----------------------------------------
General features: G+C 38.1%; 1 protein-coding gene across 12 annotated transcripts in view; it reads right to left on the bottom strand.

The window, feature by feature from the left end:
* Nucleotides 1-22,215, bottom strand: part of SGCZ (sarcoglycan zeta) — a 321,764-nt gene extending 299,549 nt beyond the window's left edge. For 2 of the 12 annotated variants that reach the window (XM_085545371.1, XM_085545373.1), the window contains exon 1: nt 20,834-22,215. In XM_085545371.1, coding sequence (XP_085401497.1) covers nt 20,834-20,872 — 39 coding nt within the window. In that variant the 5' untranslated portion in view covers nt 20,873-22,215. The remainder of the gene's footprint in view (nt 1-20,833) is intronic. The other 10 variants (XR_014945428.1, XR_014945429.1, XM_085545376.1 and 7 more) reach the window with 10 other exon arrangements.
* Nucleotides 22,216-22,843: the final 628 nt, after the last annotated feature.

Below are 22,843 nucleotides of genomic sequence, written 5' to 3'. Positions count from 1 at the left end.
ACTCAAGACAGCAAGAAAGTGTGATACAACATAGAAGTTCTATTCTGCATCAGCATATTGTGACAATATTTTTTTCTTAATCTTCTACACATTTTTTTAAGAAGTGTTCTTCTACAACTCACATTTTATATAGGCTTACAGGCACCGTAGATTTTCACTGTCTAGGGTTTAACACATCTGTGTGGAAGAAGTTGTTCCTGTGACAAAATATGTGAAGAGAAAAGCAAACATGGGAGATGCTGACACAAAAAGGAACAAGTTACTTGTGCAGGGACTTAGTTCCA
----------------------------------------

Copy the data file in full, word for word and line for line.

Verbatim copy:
General features: G+C 38.1%; 1 protein-coding gene across 12 annotated transcripts in view; it reads right to left on the bottom strand.

The window, feature by feature from the left end:
* Nucleotides 1-22,215, bottom strand: part of SGCZ (sarcoglycan zeta) — a 321,764-nt gene extending 299,549 nt beyond the window's left edge. For 2 of the 12 annotated variants that reach the window (XM_085545371.1, XM_085545373.1), the window contains exon 1: nt 20,834-22,215. In XM_085545371.1, coding sequence (XP_085401497.1) covers nt 20,834-20,872 — 39 coding nt within the window. In that variant the 5' untranslated portion in view covers nt 20,873-22,215. The remainder of the gene's footprint in view (nt 1-20,833) is intronic. The other 10 variants (XR_014945428.1, XR_014945429.1, XM_085545376.1 and 7 more) reach the window with 10 other exon arrangements.
* Nucleotides 22,216-22,843: the final 628 nt, after the last annotated feature.

Below are 22,843 nucleotides of genomic sequence, written 5' to 3'. Positions count from 1 at the left end.
ACTCAAGACAGCAAGAAAGTGTGATACAACATAGAAGTTCTATTCTGCATCAGCATATTGTGACAATATTTTTTTCTTAATCTTCTACACATTTTTTTAAGAAGTGTTCTTCTACAACTCACATTTTATATAGGCTTACAGGCACCGTAGATTTTCACTGTCTAGGGTTTAACACATCTGTGTGGAAGAAGTTGTTCCTGTGACAAAATATGTGAAGAGAAAAGCAAACATGGGAGATGCTGACACAAAAAGGAACAAGTTACTTGTGCAGGGACTTAGTTCCA